French judges investigating the death of Palestinian leader Yasser Arafat are seeking to travel to Ramallah to look into allegations that he was poisoned.
Arafat, who led the Palestine Liberation Organisation (PLO) for 35 years and became the first president of the Palestinian Authority (PA) in 1996, fell violently ill in October 2004 at his besieged West Bank compound. Two weeks later he was flown to a French military hospital in Paris, where he died on 11 November 2004 at the age of 75. The cause of death was described as a “stroke”.
Yasser Arafat’s family launched a case last month over claims that he was poisoned with polonium-210, a radioactive element prior to his death. French prosecutors later opened a murder inquiry into the death of Palestinian leader Yasser Arafat in 2004.
Swiss scientists hired by a documentary crew say they found traces of polonium on some of Arafat’s belongings. The medical records of Arafat, who died at a military hospital near Paris in 2004, said he had a stroke resulting from a blood disorder. However, many Palestinians continue to believe that Israel poisoned him. Israel has denied any involvement.
Arafat’s widow, Suha had brought a Civil suit before a court in the western Paris suburb of Nanterre. The case does not name an alleged killer, but is brought against an unnamed perpetrator X. French officials told the media that the prosecutors had agreed to begin a murder inquiry, by appointing an investigating judge.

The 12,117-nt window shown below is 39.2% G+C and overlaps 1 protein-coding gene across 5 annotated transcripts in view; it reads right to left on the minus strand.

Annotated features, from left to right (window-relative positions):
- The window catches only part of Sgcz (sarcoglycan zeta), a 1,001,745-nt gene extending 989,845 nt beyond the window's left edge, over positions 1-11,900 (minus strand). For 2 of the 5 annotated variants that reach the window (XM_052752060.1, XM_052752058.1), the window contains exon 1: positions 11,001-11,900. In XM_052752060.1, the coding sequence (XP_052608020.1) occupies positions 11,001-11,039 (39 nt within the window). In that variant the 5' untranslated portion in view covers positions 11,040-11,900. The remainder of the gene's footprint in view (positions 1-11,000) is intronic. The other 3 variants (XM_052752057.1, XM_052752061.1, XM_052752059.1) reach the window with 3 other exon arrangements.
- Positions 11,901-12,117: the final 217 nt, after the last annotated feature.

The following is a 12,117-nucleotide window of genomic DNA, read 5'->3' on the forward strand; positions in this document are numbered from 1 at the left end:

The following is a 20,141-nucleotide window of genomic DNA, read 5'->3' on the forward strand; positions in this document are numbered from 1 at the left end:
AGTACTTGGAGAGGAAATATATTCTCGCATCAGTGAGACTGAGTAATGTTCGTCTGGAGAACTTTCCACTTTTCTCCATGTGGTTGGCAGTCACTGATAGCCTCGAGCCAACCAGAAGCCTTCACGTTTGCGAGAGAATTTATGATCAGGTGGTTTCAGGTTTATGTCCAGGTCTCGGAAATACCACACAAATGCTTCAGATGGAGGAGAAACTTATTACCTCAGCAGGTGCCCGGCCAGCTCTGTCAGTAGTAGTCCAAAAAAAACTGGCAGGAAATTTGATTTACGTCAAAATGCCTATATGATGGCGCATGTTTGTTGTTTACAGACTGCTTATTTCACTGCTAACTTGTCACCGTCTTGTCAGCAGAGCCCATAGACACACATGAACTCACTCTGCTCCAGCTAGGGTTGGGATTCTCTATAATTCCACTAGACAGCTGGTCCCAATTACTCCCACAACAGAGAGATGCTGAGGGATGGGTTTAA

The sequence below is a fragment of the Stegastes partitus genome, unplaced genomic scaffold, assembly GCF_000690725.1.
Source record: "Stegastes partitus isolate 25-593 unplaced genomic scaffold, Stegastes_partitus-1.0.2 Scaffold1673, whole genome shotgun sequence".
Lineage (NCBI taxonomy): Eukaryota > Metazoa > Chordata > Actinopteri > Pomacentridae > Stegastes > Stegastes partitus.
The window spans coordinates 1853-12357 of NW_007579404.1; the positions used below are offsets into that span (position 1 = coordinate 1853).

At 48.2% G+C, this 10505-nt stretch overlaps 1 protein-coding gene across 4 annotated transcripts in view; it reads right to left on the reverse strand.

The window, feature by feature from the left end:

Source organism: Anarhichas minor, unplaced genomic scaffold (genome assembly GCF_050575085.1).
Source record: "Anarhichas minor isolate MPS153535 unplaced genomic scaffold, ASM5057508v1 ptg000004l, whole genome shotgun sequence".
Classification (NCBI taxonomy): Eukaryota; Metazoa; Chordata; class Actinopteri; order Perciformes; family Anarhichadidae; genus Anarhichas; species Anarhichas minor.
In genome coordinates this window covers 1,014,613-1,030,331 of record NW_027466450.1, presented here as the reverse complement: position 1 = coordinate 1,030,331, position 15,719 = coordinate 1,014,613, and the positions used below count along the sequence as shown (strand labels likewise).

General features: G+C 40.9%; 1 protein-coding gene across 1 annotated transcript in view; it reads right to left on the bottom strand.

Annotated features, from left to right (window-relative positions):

The French legal system, unlike many other systems, requires the judge to take investigative role in legal proceedings.
Earlier it was also reported in various media that President Mahmoud Abbas had officially requested the help of French President Francois Hollande in the investigation.
The inquiry stems from an al-Jazeera TV documentary broadcast early in July, which commissioned Lausanne University’s Institute of Radiation Physics (IRA) to analyse Arafat’s belongings, which his widow had kept.
The scientists told the channel that they had found “significant” traces of polonium-210 present in items including Arafat’s trademark keffiyeh.